The stunning beaches in Malta, Gozo, and Comino attract countless visitors. Golden Bay, one of the most sought-after, entices with its shimmering sands and lively beachside activities. Mellieħa Bay, renowned for its extensive shoreline, offers ample space for relaxation and water sports. For a more secluded experience, the hidden cove of Għajn Tuffieħa provides a tranquil escape amidst stunning natural surroundings. Gozo's Ramla Bay stands out with its unique reddish sands and serene ambience. Comino's Blue Lagoon, however, is the real showstopper. Its turquoise waters create a paradise-like setting, making it a top choice for both swimmers and sunbathers. For those seeking less crowded spots, Gozo's San Blas Beach offers an intimate retreat. These beaches provide picturesque settings for a perfect day under the sun.
The Maltese islands sunny most of the year. The weather is usually warm, and the skies are clear. The lovely weather in Malta means you can enjoy outdoor activities like hiking, sunbathing, or boat trips any time you visit. Just remember to bring your sunblock!
As Malta is located in the central Mediterranean, the island has a typical Mediterranean climate with mild winters and warm summers. Here are the average air and water temperatures in Malta and sunshine hours for the different seasons:
Spring (March, April,May):
- Air temperature: 15°C to 23°C
- Water temperature: 14°C to 18°C
- Sunshine hours: 6-8 hours per day; about 3-6 rainy days
Summer (June, July, August, September):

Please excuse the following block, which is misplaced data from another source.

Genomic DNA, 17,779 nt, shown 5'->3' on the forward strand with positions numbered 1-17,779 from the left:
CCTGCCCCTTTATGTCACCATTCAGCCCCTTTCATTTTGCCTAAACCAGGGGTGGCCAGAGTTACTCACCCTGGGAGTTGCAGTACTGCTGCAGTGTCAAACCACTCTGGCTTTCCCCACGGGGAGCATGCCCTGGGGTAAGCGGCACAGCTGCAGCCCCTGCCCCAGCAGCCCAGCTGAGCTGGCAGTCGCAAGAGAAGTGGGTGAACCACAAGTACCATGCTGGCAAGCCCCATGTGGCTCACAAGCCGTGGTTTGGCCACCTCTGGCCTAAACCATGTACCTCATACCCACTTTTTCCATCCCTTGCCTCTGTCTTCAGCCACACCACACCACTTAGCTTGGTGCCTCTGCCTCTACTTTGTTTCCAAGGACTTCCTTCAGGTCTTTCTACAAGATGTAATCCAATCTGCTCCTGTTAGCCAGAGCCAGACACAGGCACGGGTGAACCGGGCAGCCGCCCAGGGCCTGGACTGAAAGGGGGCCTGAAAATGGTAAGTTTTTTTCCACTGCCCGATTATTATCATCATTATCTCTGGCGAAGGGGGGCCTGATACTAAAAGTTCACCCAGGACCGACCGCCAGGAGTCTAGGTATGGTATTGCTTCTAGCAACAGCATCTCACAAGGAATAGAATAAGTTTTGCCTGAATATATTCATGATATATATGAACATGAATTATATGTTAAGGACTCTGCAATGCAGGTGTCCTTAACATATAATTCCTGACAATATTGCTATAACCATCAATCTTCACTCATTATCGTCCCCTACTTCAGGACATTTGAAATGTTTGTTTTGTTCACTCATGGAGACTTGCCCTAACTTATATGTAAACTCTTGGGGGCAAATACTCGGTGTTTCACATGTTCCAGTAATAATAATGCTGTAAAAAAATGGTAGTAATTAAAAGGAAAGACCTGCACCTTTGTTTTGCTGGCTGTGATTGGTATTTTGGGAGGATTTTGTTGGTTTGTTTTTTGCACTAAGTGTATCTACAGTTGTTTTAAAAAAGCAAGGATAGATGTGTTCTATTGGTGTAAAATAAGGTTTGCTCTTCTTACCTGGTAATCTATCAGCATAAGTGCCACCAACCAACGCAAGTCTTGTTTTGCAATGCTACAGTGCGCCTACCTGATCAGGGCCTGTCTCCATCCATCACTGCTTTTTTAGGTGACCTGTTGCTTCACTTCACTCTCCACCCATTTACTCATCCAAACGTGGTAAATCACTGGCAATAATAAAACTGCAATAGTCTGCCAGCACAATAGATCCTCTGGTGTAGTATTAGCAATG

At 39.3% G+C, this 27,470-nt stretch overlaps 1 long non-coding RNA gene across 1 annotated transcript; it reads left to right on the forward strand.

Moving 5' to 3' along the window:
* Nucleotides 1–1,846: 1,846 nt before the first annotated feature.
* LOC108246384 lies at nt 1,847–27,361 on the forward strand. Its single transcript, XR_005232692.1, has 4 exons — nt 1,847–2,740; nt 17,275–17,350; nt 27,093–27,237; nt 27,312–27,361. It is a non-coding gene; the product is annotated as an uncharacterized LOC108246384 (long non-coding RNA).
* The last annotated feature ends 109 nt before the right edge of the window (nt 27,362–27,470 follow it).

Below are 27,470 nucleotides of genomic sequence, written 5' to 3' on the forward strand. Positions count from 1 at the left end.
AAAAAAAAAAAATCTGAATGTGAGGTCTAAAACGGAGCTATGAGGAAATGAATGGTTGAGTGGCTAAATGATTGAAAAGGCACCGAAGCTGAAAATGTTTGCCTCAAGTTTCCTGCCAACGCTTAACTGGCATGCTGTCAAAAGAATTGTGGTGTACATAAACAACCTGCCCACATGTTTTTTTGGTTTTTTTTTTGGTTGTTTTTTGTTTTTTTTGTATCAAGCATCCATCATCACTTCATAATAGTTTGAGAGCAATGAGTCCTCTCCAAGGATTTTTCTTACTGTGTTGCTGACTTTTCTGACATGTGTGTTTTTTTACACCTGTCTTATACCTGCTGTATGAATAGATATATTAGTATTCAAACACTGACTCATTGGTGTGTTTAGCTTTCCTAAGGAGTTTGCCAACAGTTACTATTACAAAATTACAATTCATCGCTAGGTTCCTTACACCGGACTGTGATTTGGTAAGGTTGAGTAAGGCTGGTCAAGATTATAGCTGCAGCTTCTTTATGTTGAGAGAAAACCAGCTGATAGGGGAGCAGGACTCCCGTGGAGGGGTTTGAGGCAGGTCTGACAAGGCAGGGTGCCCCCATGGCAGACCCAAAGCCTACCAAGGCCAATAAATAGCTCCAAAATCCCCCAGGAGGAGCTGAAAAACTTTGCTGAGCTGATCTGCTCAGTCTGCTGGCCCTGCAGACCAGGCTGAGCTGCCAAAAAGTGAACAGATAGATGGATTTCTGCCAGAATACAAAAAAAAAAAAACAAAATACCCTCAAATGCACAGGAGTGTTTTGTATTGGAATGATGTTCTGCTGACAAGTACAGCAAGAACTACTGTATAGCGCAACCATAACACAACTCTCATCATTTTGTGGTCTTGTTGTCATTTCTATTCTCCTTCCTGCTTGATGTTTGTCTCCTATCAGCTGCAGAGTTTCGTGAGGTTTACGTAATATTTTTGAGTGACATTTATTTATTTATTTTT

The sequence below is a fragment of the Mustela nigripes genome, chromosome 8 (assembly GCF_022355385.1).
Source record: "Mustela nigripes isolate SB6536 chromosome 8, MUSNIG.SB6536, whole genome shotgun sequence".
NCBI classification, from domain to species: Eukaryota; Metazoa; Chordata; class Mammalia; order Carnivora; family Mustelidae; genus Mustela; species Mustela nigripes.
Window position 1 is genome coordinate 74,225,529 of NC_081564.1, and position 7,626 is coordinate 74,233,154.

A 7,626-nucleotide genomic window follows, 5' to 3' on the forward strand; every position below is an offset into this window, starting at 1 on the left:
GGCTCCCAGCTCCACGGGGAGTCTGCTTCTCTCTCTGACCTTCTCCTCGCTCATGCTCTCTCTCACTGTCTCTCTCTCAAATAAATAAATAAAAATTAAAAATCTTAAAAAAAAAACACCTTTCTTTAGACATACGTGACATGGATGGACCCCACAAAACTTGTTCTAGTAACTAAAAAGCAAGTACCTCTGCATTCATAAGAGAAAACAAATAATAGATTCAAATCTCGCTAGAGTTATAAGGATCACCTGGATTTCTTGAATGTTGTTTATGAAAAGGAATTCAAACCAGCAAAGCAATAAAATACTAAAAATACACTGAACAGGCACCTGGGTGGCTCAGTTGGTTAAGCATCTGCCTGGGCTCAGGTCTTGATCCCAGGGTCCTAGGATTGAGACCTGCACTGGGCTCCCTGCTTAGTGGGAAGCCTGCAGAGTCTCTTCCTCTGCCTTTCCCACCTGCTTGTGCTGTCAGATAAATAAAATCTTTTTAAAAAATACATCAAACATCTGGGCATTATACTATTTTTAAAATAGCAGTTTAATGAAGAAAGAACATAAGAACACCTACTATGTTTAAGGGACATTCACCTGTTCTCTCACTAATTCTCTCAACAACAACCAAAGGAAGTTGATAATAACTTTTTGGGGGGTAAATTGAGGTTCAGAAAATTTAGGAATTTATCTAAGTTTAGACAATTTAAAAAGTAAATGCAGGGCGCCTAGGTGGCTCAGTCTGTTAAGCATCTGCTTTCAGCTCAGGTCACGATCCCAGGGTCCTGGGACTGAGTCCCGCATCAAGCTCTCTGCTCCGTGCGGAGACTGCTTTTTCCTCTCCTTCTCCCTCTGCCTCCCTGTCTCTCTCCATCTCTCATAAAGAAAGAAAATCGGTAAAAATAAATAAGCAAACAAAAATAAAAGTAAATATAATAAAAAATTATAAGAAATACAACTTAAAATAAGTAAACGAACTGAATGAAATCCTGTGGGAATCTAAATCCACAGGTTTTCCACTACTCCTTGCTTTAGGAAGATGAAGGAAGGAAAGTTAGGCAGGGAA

- Air temperature: 25°C to 33°C (sometimes higher)
- Water temperature: 20°C to 26°C
- Sunshine hours: 10-12 hours per day; only 1-2 rainy days
Autumn (October, November, December):
- Air temperature: 21°C to 27°C in September, cooling to about 15°C in November.
- Water temperature: 23°C to 26°C in September, cooling to about 20°C in November.
- Sunshine hours: 7-9 hours per day; 4-7 rainy days on average
Winter (January, February):
- Air temperature: 10°C to 16°C
- Water temperature: 15°C to 17°C
- Sunshine hours: 5-6 hours per day; 7-10 rainy days on average
These values are of course averages and can vary from year to year. Malta generally has many sunny days a year, which makes it a popular destination for tourists from all over Europe.
Surrounded by clear blue water, the Maltese Islands offer many exciting spots for divers. Visiting Malta, divers are in for a treat with its top-notch diving spots. The Blue Hole in Gozo offers a unique underwater arch leading to the vast sea. The Um El Faroud wreck near Wied iz-Zurrieq is a remarkable dive site, showcasing a sunken ship's remnants. Cirkewwa has arches and tunnels, providing an exciting underwater landscape. Meanwhile, Ghar Lapsi and HMS Maori are also favorites among divers, each bringing distinct experiences to those passionate about exploring Malta's popular spot for scuba diving.
There's always something happening in Malta! Festivals, parties, and events are very common. One of the biggest festivals is the Malta Carnival, with fun costumes, music, and dancing in the streets. Another event is the Malta Jazz Festival, perfect for music lovers. These celebrations show the joyful spirit of the Maltese people. But you can find out more about festivals and events in Malta by yourself.